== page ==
Tag Archives: Third Reich

Italian newspaper derided for giving away free copies of ‘Mein Kampf’

When “Mein Kampf” fell into the public domain on January 1 this year, enabling it to be freely printed, often those that choose to do so justified it as the publication of a historical document. The merits of that argument were undoubtedly dubious although the German edition, published for the first time since World War II, included critical annotations by historians.

However, on Saturday, a right-wing Italian newspaper was giving away free copies of Adolf Hitler’s anti-Semitic manifesto in a move which, unsurprisingly, has sparked both shock and condemnation.

“Know it in order to reject it” was the weak justification given by conservative tabloid Il Giornale. Known for its right-wing position, notably over the question of immigration, Il Giornale has a circulation of around 200,000.

Italian Prime Minister Matteo Renzi quickly denounced the initiative on Twitter, writing: “I find it sordid that an Italian daily is giving away Hitler’s ‘Mein Kampf’. I embrace the Jewish community with affection. #neveragain”

Il Giornale

It was also denounced by Italy’s 30,000-strong Jewish community,  “It is a vile act, light years away from any in-depth learning or study about the Holocaust,” said Renzo Gattegna, president of the Union of Italian Jewish Communities, describing the initiative as “indecent.”

The paper said the text was being freely distributed alongside the first of a series of eight history books on the Nazi Third Reich.

For 70 years, the German state of Bavaria which was handed copyright of the book in 1945, refused to allow it to be republished out of respect for the victims of the Nazis and to prevent incitement of hatred.

One German bank – Two Jewish controversies

Bank Sparkasse, one of the largest banks in Germany, has managed to generate two separate controversies in a matter of months but with one common theme.

In the first, Israel’s embassy in Berlin together with local and international Jewish groups sharply criticized the banking group for allowing an opponent of the existence of Israel, who likened the Jewish state to the Third Reich, to deliver a talk in its office space titled “Jew against Zionism.”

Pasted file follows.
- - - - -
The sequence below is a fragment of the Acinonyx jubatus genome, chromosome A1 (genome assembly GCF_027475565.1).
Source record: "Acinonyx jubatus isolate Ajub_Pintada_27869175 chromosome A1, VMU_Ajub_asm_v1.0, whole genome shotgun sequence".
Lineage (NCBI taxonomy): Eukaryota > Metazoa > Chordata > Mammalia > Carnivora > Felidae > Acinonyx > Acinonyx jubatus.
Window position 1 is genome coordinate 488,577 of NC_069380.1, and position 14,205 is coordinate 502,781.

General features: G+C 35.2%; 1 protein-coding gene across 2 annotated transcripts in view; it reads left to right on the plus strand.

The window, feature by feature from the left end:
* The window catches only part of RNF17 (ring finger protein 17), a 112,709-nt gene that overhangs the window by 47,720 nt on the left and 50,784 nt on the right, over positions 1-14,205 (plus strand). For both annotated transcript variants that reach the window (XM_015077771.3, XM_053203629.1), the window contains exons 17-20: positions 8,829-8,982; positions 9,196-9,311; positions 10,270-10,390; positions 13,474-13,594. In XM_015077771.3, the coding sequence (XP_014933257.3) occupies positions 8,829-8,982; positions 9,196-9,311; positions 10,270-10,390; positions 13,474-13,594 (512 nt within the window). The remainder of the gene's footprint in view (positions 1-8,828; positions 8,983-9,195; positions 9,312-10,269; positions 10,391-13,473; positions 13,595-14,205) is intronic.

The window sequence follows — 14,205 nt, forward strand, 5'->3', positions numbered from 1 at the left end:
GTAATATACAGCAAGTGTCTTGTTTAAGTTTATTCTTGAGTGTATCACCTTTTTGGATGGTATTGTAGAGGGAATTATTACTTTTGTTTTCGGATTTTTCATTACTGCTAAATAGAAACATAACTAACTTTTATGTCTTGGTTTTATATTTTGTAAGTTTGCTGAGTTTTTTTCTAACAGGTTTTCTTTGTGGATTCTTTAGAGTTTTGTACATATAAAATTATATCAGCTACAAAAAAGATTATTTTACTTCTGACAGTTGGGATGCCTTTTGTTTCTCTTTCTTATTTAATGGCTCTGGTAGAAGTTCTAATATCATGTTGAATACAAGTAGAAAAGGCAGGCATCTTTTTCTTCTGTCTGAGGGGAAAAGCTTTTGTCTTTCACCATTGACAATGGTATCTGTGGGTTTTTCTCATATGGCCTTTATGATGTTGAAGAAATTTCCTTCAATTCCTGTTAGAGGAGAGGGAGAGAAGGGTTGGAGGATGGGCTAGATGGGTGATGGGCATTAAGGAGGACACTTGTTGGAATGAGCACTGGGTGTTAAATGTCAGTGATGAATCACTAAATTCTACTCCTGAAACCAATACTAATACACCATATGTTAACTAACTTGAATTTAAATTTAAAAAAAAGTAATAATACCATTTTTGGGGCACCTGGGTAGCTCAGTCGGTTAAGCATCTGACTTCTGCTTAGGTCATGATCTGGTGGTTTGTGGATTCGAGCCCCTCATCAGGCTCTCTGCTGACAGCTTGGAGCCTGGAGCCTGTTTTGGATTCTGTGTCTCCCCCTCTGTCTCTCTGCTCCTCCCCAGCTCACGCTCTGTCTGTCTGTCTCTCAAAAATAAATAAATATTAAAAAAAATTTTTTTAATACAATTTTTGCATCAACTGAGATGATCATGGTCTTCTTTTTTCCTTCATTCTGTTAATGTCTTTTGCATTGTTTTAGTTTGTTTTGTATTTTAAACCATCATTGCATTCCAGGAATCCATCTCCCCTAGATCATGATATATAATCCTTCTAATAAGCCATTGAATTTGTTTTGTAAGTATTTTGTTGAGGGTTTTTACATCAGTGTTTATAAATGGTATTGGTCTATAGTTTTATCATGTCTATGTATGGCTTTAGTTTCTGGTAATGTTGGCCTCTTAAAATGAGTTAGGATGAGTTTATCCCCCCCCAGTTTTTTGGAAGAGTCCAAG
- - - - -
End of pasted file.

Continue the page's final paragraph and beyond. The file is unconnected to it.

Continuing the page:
In the second, a Sparkasse bank teller refused to open an account for an Israeli living in Berlin, telling him that Israeli passport holders are under embargo.sparkasse

Lilian Rosengarten, an activist from New York, spoke last year in a Sparkasse office of the town of Düren, near Aachen. She is a member of the International Anti-Zionist network.

Dr. Robert Neugröschel, the head of the 1,000-member Jewish community in greater Aachen, which includes Düren, told The Jerusalem Post at the time that the Rosengarten talk was a “disgrace and of course anti-Semitic.”

Hildegard Förster-Heldmann, a Green Party politician who heads the Darmstadt municipal cultural affairs committee, said, “A comparison between Israel and Nazi Germany is absurd, disrespects the descendants of the Nazi victims and belittles the criminality of Nazi Germany.”

Efraim Zuroff
Efraim Zuroff

The action of the bank came in for further criticism from Efraim Zuroff, the Simon Wiesenthal Center’s chief Nazi-hunter who suggested the people at Sparkasse “should know better.”

“The Ostfriesen paper wrote earlier this year about an exhibit addressing the banking network’s role under the Third Reich, saying that “Sparkasse loyally served the Nazi regime.”

A Sparkasse spokesman, Dirk Hürtgen, suggested the bank “Could not establish that anti-Semitic thoughts were expressed in connection with the Düren municipal museum.”

Asked by the Post reporter if he agreed with Rosengarten’s statement that Israel is an apartheid state, Hürtgen said, “I can’t judge that.” He asked “why is it relevant whether anti-Semitism took place” in the room and noted that there are “different opinions.”

Meanwhile, just today, Ynet News reported that Israeli, Yakir Avraham, went to the Sparkasse’s branch in the Alexanderplatz area of Berlin, and when he gave the teller his Israeli passport in order to open a bank account, the teller took the passport and went into another room to check it. She returned a few minutes later and said “I’m very sorry, but we cannot open up a bank account for you here. We aren’t allowed to open accounts for citizens of countries under embargo.”

Avraham was reported as saying, “I was in shock at first. How did it get to the point that they treat us like lepers? I took my passport and left the bank.”

The bank management were challenged as to whether there was a specific bank policy concerning Israel, and what they meant by “a country under embargo.”

The bank responded by claiming, “It’s clear that this isn’t our business policy. This is an unfortunate mistake made by a young colleague who is still in training, and who didn’t know how to deal with the situation properly. She deeply apologizes for the mistake. We hope that Mr. Avraham accepts our explanation and apology.”